That’s why in the previous episode where we talked about FICO 542 which is the version of the scoring software from the ‘90s. It represents Equifax, TransUnion and Experian as different indicators, FICO 5, FICO 4 and FICO 2. Here, all of these FICO codes, as Tom Quinn shared with us, some of them are from previous like the FICO 542 or FICO 8. Some of them are FICO 9. Some of them are future and forward casting that will be included in either future versions of FICO scoring software or there already being measured in the relationship with FICO in helping lenders develop their underwriting software.
Some of the big ones were also told at the meeting, the Chases, the top tier banks, many of them have their own scoring models where they don’t need FICO’s support in creating those internal performance measuring algorithms. The tier twos, tier threes, all of those regional banks, the local community credit unions and community banks who are subscribed to FICO, every one of them have FICO supports in shaping their algorithms to coordinate with FICO’s evaluation of your profile. What we’re going to be going through is a broad base. There’s no way that we can go through every single one of these, but I want to show you the big things that they’re looking for. These codes are over the 24 months lookback period in increments of 3, 6, 12 and 24 months. There are eight major categories that we’re going to be reviewing.Less is better than more when it comes to balances on your credit cards #GetFundable Click To Tweet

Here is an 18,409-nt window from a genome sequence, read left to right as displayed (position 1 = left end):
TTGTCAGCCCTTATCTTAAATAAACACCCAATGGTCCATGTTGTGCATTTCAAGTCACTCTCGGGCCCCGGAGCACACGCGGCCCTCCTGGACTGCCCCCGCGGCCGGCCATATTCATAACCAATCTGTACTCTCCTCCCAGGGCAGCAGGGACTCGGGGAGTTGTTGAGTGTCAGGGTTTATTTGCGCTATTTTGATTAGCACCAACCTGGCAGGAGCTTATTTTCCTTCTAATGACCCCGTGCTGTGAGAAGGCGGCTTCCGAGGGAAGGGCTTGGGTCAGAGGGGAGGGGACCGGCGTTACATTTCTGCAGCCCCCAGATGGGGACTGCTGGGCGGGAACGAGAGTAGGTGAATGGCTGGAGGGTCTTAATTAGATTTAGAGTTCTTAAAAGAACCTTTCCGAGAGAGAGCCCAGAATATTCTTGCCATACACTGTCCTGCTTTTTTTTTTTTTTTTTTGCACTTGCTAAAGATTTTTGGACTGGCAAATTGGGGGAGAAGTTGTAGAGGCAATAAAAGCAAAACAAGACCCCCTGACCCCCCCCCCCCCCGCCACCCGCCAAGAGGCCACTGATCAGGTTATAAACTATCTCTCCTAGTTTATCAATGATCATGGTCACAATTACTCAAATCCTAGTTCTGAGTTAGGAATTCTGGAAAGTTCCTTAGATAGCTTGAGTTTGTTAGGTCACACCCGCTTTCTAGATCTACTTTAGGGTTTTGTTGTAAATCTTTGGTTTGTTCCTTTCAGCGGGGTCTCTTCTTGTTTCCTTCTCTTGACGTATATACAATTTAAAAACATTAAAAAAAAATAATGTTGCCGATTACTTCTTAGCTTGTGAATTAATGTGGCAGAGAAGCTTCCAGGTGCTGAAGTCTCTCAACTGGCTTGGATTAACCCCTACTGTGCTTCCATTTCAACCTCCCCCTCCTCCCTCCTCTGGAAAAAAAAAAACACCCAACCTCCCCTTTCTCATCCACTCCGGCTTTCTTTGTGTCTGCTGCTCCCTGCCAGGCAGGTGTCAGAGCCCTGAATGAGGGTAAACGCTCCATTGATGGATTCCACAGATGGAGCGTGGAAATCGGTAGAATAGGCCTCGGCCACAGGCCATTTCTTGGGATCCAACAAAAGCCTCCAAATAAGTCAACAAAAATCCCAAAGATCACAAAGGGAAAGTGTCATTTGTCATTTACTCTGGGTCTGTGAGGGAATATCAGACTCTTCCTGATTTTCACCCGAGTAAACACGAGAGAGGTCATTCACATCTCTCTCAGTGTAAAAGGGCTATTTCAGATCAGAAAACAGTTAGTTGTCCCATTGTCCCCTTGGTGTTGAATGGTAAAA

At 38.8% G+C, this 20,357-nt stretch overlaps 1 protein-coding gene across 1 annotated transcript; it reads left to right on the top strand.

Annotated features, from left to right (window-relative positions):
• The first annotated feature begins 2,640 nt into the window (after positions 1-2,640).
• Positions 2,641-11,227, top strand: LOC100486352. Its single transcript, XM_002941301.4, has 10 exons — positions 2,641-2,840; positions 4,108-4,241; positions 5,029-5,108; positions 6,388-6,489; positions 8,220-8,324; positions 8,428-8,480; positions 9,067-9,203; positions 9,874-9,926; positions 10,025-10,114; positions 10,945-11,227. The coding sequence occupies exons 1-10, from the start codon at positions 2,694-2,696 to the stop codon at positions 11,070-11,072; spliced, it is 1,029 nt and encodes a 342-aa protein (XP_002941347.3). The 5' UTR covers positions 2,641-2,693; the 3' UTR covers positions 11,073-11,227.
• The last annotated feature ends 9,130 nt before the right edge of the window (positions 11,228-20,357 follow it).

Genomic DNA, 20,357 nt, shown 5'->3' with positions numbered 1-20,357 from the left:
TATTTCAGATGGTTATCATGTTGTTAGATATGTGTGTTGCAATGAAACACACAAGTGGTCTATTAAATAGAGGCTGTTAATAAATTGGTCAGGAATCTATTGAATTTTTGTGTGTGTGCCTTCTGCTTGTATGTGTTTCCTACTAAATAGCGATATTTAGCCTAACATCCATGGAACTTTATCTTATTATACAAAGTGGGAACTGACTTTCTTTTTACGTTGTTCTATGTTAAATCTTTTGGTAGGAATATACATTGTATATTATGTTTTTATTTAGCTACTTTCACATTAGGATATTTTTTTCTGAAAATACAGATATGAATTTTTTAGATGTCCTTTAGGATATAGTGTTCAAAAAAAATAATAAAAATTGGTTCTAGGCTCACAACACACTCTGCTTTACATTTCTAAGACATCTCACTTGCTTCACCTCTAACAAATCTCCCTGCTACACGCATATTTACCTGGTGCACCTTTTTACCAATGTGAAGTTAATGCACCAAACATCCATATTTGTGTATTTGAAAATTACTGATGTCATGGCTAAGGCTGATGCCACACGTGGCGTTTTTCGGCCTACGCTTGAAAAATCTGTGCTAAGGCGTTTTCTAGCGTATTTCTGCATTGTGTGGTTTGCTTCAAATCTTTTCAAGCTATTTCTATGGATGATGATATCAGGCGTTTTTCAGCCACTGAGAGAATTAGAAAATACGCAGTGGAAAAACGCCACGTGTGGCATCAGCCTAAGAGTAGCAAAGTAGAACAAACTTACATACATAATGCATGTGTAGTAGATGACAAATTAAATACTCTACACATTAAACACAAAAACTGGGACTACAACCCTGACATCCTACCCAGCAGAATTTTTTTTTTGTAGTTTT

First and foremost, let’s look at Experian, TransUnion and Equifax. Here are the indicator and the old version of the name, Beacon, Classic and Experian Risk Score Classic. These are what was called 542. There are mortgage scores powered by CoreLogic. They’re showing every one of these and where they fit, which are being included in the current models. I want you to understand that what we’re looking at here is that they’re giving us what valuations are being measured in the next-gen score, which is FICO 8. FICO 542 is Beacon and the two classics. These indicators show, which one is being used in which version. For example, look at the difference between 542 and what they’re measuring. There are two spaces and these mean that those are being used in the next-gen, which is the FICO 8, but they are not being used in 542. Now that we know the playing field, let me tell you what they’re measuring.